Friday, September 02, 2005


I got an e-mail from Lycos, which hosts the Crossdressers International website, of which I am webmistress. It said my Discover card that they bill for the site (a whole $4.95/month) was expiring. Which it is. I just got the new card a few days ago, so I signed on to the Lycos site and put in the new expiration date.

Then I remembered that I have a bunch of other places that get paid automatically via Discover. So I signed on to the Discover site, brought up my last bill, and made a list. Some I could do online--if I remembered my user id and password. Some I had to call--but the toll-free numbers on the Discover bill were inaccurate. (the worst was SBC Yahoo!, which listed a number for their DSL division--but I only have a dial-up account with them. It was voice response hell.)

It took almost three hours, and I'm still not sure a couple of them are correct. What a PITA.

Wednesday, August 31, 2005


Tracy Austin just keeps getting better looking the older she gets.


The Mostly Mozart Festival ended strongly last Saturday. I'll get to that concert in a bit. First, a few comments about the previous performances that I saw:

  • 8/19, Handel's L'Allegro, il Penseroso ed il Moderato, by the Mark Morris Dance Group--Dance isn't really my thing, but this was fairly interesting. 24 dancers, of widely different heights, colors and looks. One part had some of the dancers portraying 3 dogs on leashes pulling a guy along--that was excellent. The lowlight of the evening came at the end, when Mark Morris himself came out to take his bows with the company. He was wearing cargo shorts and flip-flops. Yech.
  • 8/20, Osmo Vänskä conductor: Beethoven's Namensfeier Overture--I thought I had heard every orchestral work Beethoven ever wrote, but this was a new one to me. I could see why--even a genius like Beethoven can have off days. Mozart's Piano Concerto No. 23 (K. 488) played by Stephen Hough--probably Mozart's most popular concerto for this instrument. Hough did it quite well--in another Viet Cong uniform (see ZERO MOZART below). At least this one was more fitted than Bell's, and had some nice black-on-black embroidery around the button holes. But it was his shoes everyone noticed: green suede loafers. PUH-LEEZE! Schubert's Ninth Symphony--Vänskä asked for and got a rousing performance.
  • 8/25, The Russian Patriarchate Choir, making its U.S. debut. Alice Tully Hall was filled to the brim with people, and with sound. They probably could have done both in the larger Avery Fisher Hall. The 12-man choir, formed in 1983 to specialize in liturgical music, has a very unusual, non-operatic sound. Little vibrato, I think, and certainly no emotion. (One tenor soloist did have a more operatic voice, and didn't really blend at all.) The program consisted of liturgical pieces in the first half, followed by some non-liturgical ones (one by Rachmaninoff) after intermission, and ended with some Russian folksongs. They phoned in the liturgical ones--the conductor didn't even bother to put on his reading glasses. The second half was much better. But nothing in the program had anything to do with Mozart. Fashion note: in the audience was a young woman wearing a very striking outfit. All black, her halter-top revealed a 4-inch wide swath of bare skin all the way down her front to her shiny jeans. I think some double-sided tape was in play here. A 3-inch, modern Orthodox cross in burnished brass dangled between her breasts. It did not match her silver nose ring. Her polka-dotted cloche hat did match her polka-dotted high-heeled round-toed pumps, however.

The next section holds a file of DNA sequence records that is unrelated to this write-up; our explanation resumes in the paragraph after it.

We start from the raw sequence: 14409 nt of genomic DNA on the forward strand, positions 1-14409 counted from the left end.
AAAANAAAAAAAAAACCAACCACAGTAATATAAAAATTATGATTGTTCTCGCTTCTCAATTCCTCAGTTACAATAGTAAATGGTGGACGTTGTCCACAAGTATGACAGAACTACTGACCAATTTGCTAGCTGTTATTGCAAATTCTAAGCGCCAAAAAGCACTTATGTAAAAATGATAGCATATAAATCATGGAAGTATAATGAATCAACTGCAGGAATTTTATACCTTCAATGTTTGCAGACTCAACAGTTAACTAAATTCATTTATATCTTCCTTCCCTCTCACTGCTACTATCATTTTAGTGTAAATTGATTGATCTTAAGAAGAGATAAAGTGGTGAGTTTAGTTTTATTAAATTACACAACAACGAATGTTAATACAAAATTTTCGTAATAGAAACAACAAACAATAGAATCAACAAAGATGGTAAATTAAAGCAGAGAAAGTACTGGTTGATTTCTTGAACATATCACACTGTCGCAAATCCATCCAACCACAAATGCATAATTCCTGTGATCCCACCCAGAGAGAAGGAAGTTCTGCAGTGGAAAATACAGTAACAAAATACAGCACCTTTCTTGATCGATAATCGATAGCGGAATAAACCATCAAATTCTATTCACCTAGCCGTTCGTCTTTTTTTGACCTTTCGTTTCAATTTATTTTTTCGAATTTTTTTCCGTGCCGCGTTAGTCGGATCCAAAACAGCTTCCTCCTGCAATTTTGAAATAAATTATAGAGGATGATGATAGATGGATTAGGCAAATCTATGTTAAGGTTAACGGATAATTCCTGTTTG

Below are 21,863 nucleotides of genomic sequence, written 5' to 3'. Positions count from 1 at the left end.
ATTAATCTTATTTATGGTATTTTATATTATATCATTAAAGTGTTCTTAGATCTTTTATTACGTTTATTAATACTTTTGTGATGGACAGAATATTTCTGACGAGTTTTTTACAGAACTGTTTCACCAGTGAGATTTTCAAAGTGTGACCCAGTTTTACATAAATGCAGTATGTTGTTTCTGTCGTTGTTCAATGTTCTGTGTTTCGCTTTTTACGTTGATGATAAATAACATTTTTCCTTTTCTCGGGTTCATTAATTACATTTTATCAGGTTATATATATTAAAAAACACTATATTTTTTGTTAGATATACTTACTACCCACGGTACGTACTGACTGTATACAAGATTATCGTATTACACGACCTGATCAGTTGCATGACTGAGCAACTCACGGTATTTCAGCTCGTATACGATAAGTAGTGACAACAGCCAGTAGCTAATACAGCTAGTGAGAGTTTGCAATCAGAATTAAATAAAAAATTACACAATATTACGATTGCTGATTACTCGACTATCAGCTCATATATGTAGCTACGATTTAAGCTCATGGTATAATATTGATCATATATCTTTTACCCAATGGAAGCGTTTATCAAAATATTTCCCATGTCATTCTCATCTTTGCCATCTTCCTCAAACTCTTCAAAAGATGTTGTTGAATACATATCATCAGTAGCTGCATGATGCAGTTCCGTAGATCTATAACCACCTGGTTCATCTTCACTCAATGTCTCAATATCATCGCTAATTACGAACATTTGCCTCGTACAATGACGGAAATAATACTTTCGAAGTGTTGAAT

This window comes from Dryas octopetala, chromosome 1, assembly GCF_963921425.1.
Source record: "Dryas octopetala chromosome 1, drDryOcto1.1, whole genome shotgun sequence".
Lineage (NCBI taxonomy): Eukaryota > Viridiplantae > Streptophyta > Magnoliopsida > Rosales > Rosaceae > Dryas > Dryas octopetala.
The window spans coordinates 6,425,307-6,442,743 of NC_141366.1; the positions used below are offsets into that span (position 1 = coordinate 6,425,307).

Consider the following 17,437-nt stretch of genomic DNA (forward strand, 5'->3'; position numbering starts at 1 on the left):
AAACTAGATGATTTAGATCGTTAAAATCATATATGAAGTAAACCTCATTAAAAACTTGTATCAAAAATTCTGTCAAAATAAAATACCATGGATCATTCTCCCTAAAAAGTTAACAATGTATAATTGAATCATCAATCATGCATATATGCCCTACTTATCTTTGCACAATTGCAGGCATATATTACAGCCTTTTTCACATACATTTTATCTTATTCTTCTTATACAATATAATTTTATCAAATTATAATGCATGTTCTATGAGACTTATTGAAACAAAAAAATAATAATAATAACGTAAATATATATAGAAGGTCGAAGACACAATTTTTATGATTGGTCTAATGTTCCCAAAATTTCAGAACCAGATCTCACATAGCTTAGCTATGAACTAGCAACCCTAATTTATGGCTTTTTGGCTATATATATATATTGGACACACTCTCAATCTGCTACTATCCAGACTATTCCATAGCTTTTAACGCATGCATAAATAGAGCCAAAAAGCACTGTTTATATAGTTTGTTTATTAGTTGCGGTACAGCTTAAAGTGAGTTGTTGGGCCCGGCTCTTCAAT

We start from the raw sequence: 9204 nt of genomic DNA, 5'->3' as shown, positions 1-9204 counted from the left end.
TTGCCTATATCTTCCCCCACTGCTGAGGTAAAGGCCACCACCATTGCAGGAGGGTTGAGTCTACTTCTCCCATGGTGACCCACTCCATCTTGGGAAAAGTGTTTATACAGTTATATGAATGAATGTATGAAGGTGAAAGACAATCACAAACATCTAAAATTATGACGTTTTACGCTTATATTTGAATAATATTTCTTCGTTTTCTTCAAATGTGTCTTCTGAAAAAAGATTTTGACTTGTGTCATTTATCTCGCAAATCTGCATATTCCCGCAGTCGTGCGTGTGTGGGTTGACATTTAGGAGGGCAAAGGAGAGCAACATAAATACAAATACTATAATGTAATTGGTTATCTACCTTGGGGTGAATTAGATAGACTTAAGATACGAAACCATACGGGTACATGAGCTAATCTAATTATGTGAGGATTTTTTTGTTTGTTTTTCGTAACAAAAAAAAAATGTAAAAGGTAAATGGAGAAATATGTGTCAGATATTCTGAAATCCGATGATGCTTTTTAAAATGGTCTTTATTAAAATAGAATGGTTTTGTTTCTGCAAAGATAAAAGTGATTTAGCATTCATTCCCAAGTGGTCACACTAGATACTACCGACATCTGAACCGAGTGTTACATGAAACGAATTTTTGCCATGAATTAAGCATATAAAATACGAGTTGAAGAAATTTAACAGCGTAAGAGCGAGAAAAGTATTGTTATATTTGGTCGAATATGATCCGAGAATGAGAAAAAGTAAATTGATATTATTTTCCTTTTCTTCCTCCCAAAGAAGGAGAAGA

• 8/27, the final concert: All Mozart!--Piano Concerto No. 20 played by the 24-year old American pianist Jonathan Biss as soloist. The audience thought it was great. I don't know--I fell asleep for most of it. After intermission we heard the Mass in C Minor. Conductor Louis Langrée (still in his bus boy jacket), led a strong performance, with the the Concert Chorale of New York, supported by the Russian Patriarchate Choir. The male-voice-deficient Chorale certainly needed the help. The only thing marring the performance was soprano Sandrine Piau, who started coldly, and never warmed up very much (and her dress, a grayish, brownish, empire-waisted full-skirted mess, hasn't been in style since Mozart's time. If then). On the other hand, mezzo Tove Dahlberg positively flirted with the audience, almost bouncing along to the music. Tenor Gregory Turay sang nicely, though he did not have quite as much power as the others. Bass-baritone Patrick Carfizzi was excellent in his tiny part.

Tuesday, August 30, 2005


Sort of back. I've finished the accounting (see WORK! PLAY! WORK! below), and am getting caught up with various computer stuff, like this blog. But I'm going to go get on my exercise machine in a moment--I've got to get working on losing the rest of the 9.5 lbs. I gained on vacation, not to mention the nearly 20 I was trying to lose before that.

One thing I have had time for is to figure out how people can comment on my posts without registering with Blogger. Anyone can comment now. You just have to do the word confirmation thing. To leave a comment just click on the "comments" below. You can use almost any name you want, or be anonymous.